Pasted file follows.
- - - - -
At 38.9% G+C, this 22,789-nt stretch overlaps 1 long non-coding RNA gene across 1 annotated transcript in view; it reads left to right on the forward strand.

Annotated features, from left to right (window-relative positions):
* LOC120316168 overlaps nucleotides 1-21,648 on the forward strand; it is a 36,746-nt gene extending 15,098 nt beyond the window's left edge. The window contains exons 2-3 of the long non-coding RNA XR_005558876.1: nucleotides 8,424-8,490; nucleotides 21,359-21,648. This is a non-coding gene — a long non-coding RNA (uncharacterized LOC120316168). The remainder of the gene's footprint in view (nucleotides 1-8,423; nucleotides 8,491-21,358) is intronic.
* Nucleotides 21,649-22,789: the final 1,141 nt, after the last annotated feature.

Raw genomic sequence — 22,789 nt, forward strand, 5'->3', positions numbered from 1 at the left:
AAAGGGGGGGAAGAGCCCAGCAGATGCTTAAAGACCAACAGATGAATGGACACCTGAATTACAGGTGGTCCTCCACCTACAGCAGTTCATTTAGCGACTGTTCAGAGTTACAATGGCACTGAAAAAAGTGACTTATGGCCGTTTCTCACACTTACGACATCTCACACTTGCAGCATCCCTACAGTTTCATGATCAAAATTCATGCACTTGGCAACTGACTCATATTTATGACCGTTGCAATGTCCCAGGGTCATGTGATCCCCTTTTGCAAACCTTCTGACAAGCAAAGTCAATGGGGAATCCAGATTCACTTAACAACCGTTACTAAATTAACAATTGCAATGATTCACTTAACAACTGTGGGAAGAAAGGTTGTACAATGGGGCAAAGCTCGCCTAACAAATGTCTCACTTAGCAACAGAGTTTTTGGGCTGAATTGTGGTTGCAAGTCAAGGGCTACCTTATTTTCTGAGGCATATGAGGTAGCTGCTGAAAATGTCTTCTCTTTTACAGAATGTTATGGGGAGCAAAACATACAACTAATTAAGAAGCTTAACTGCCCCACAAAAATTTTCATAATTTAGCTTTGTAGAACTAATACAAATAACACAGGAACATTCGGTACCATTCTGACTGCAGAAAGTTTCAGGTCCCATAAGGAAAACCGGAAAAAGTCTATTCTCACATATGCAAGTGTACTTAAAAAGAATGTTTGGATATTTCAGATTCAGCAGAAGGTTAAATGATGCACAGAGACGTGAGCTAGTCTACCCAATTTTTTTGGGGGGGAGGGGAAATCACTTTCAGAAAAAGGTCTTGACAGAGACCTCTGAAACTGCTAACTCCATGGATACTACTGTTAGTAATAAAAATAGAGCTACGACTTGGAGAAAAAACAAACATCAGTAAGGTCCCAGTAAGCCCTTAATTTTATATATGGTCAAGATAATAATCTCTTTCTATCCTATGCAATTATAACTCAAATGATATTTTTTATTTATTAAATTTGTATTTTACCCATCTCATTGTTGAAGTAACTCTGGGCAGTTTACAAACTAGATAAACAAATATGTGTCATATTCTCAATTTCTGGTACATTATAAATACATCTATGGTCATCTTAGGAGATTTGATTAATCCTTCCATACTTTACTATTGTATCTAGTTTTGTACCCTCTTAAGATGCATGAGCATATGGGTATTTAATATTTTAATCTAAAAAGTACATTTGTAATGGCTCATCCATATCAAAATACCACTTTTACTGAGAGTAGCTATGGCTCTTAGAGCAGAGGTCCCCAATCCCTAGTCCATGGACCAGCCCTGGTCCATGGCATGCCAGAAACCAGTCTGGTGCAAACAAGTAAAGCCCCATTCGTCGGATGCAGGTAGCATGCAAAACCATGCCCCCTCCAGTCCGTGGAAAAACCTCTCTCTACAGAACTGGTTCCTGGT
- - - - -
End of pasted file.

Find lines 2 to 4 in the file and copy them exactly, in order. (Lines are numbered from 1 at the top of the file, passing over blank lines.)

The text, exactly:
Annotated features, from left to right (window-relative positions):
* LOC120316168 overlaps nucleotides 1-21,648 on the forward strand; it is a 36,746-nt gene extending 15,098 nt beyond the window's left edge. The window contains exons 2-3 of the long non-coding RNA XR_005558876.1: nucleotides 8,424-8,490; nucleotides 21,359-21,648. This is a non-coding gene — a long non-coding RNA (uncharacterized LOC120316168). The remainder of the gene's footprint in view (nucleotides 1-8,423; nucleotides 8,491-21,358) is intronic.
* Nucleotides 21,649-22,789: the final 1,141 nt, after the last annotated feature.